Friday, November 7, 2008

Books That Need Some Readin'


Some cool titles hot off the presses:
I read Kerouac's On the Road at a pretty pivotal time of my life. Freshly dumped and just beginning to understand higher education for the sham it is, I read Kerouac's seminal work and have felt that nomadic urge every day since. This new one, And the Hippos Were Boiled In Their Tanks, is a previously unpublished collaboration with Burroughs.
The Likes of Us: : Photography and the Farm Security Administration by Stu Cohen comes from one of my favorite publishers, David R. Godine. This guy remains old school and refuses to worry about anything but making good quality books. So many publishers seem to worry so much about cash flow that they seem to forget why they got in the business in the first place. I get hand written letters from David, rather than e-mails. I was surprised as hell to find that he had a website, in fact.




Here's the publisher's blurb:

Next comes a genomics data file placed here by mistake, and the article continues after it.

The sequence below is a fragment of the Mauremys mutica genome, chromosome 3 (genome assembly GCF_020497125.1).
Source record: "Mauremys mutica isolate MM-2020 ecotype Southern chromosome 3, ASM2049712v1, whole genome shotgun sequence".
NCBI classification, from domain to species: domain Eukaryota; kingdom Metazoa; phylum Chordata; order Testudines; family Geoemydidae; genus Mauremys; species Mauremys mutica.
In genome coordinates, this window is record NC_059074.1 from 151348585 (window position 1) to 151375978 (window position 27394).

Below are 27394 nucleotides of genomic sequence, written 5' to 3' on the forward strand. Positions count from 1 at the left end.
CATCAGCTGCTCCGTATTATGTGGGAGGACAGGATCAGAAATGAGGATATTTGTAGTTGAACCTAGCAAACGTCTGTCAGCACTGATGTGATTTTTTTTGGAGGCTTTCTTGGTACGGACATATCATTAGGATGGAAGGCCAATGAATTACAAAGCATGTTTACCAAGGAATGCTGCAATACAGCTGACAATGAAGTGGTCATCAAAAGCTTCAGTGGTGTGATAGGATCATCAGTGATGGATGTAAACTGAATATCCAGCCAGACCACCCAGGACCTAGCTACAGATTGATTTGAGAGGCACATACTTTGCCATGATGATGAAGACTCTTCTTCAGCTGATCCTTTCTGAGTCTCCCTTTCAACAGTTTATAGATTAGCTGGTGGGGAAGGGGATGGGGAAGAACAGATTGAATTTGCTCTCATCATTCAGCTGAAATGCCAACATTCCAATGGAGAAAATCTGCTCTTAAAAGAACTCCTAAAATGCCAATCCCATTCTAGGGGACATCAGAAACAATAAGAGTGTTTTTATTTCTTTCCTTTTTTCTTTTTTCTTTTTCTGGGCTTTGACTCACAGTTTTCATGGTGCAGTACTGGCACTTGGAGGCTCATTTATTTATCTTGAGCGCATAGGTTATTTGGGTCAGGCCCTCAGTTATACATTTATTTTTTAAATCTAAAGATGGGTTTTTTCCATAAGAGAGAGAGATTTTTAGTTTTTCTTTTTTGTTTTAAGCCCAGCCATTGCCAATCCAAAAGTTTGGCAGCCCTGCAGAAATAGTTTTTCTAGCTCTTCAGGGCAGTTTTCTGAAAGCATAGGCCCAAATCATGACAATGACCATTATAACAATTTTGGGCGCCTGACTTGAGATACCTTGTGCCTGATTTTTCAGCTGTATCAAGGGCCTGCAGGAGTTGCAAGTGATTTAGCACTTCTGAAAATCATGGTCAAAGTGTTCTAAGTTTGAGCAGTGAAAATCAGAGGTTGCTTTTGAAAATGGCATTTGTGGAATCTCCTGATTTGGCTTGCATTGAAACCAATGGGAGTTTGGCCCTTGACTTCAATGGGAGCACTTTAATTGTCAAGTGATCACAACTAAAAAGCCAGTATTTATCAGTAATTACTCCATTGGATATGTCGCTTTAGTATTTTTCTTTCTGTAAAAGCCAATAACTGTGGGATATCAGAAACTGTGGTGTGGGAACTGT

In 2005, Deborah Nelson joined forces with military historian Nick Turse to investigate an extraordinary archive: the largest compilation of records on Vietnam-era war crimes ever to surface. The declassified Army papers were erroneously released and have since been pulled from public circulation. Few civilians have seen the documents. The files contain reports of more than 300 confirmed atrocities, and 500 other cases the Army either couldn’t prove or didn’t investigate. The archive has letters of complaint to generals and congressmen, as well as reports of Army interviews with hundreds of men who served. Far from being limited to a few bad actors or rogue units, atrocities occurred in every Army division that saw combat in Vietnam. Torture of detainees was routine; so was the random killing of farmers in fields and women and children in villages. Punishment for these acts was either nonexistent or absurdly light. In most cases, no one was prosecuted at all. In The War Behind Me Deborah Nelson goes beyond the documents and talks with many of those who were involved, both accusers and accused, to uncover their stories and learn how they deal with one of the most awful secrets of the Vietnam War.

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